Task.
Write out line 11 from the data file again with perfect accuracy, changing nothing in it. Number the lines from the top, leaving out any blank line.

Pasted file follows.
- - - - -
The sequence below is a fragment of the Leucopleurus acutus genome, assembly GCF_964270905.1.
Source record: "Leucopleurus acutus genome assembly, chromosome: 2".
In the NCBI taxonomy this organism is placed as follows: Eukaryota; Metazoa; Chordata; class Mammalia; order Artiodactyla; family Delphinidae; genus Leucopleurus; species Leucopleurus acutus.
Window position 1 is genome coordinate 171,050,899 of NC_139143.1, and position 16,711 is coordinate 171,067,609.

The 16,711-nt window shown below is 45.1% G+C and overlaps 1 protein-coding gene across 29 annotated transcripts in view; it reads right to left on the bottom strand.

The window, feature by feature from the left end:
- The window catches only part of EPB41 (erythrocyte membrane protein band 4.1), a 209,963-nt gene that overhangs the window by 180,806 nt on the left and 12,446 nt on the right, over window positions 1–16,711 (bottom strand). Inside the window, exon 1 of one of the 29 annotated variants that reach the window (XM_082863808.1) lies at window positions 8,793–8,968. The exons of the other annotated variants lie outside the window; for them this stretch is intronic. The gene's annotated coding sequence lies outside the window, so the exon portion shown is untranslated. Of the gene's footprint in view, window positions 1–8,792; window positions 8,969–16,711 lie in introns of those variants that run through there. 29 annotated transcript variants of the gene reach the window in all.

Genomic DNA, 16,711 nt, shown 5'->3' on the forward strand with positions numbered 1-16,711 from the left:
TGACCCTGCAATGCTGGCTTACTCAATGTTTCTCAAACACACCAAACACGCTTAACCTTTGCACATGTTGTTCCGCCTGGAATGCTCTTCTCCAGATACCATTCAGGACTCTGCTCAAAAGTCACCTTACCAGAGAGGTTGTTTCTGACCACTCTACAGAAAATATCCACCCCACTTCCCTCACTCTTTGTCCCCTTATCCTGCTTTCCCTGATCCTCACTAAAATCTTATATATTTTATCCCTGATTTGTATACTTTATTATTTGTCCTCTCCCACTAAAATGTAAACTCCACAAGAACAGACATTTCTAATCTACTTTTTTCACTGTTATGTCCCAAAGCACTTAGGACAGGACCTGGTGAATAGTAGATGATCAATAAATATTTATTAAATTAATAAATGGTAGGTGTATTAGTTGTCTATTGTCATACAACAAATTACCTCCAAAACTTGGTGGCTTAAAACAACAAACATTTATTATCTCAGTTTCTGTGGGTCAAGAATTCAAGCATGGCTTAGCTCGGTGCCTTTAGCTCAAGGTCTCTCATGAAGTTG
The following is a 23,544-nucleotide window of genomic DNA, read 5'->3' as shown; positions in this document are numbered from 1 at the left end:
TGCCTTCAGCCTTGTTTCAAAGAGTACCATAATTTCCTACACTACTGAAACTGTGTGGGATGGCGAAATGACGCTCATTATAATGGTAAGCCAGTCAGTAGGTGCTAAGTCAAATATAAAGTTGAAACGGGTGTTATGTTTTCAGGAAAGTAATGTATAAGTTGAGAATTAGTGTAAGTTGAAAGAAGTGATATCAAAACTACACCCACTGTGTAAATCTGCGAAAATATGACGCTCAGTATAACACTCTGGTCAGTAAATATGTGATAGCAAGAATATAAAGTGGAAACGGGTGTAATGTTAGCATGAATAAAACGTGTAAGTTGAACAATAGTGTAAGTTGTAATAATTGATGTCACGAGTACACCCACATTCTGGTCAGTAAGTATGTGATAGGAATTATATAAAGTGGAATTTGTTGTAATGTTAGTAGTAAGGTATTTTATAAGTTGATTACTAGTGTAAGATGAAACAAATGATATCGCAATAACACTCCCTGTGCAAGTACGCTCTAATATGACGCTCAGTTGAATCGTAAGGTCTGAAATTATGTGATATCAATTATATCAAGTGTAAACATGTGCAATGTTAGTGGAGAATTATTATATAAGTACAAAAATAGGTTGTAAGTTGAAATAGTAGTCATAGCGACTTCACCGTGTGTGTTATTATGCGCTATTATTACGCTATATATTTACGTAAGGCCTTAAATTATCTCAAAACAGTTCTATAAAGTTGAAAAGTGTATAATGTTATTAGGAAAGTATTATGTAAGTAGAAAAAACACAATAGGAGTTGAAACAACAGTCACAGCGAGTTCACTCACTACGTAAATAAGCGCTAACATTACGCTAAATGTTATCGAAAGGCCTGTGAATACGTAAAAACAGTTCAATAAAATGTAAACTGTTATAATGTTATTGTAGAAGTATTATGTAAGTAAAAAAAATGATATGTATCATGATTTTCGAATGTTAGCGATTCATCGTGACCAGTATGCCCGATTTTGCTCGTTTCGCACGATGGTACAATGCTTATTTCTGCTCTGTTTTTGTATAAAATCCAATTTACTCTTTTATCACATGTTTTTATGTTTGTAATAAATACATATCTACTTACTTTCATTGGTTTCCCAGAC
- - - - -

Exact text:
TGCCTTCAGCCTTGTTTCAAAGAGTACCATAATTTCCTACACTACTGAAACTGTGTGGGATGGCGAAATGACGCTCATTATAATGGTAAGCCAGTCAGTAGGTGCTAAGTCAAATATAAAGTTGAAACGGGTGTTATGTTTTCAGGAAAGTAATGTATAAGTTGAGAATTAGTGTAAGTTGAAAGAAGTGATATCAAAACTACACCCACTGTGTAAATCTGCGAAAATATGACGCTCAGTATAACACTCTGGTCAGTAAATATGTGATAGCAAGAATATAAAGTGGAAACGGGTGTAATGTTAGCATGAATAAAACGTGTAAGTTGAACAATAGTGTAAGTTGTAATAATTGATGTCACGAGTACACCCACATTCTGGTCAGTAAGTATGTGATAGGAATTATATAAAGTGGAATTTGTTGTAATGTTAGTAGTAAGGTATTTTATAAGTTGATTACTAGTGTAAGATGAAACAAATGATATCGCAATAACACTCCCTGTGCAAGTACGCTCTAATATGACGCTCAGTTGAATCGTAAGGTCTGAAATTATGTGATATCAATTATATCAAGTGTAAACATGTGCAATGTTAGTGGAGAATTATTATATAAGTACAAAAATAGGTTGTAAGTTGAAATAGTAGTCATAGCGACTTCACCGTGTGTGTTATTATGCGCTATTATTACGCTATATATTTACGTAAGGCCTTAAATTATCTCAAAACAGTTCTATAAAGTTGAAAAGTGTATAATGTTATTAGGAAAGTATTATGTAAGTAGAAAAAACACAATAGGAGTTGAAACAACAGTCACAGCGAGTTCACTCACTACGTAAATAAGCGCTAACATTACGCTAAATGTTATCGAAAGGCCTGTGAATACGTAAAAACAGTTCAATAAAATGTAAACTGTTATAATGTTATTGTAGAAGTATTATGTAAGTAAAAAAAATGATATGTATCATGATTTTCGAATGTTAGCGATTCATCGTGACCAGTATGCCCGATTTTGCTCGTTTCGCACGATGGTACAATGCTTATTTCTGCTCTGTTTTTGTATAAAATCCAATTTACTCTTTTATCACATGTTTTTATGTTTGTAATAAATACATATCTACTTACTTTCATTGGTTTCCCAGAC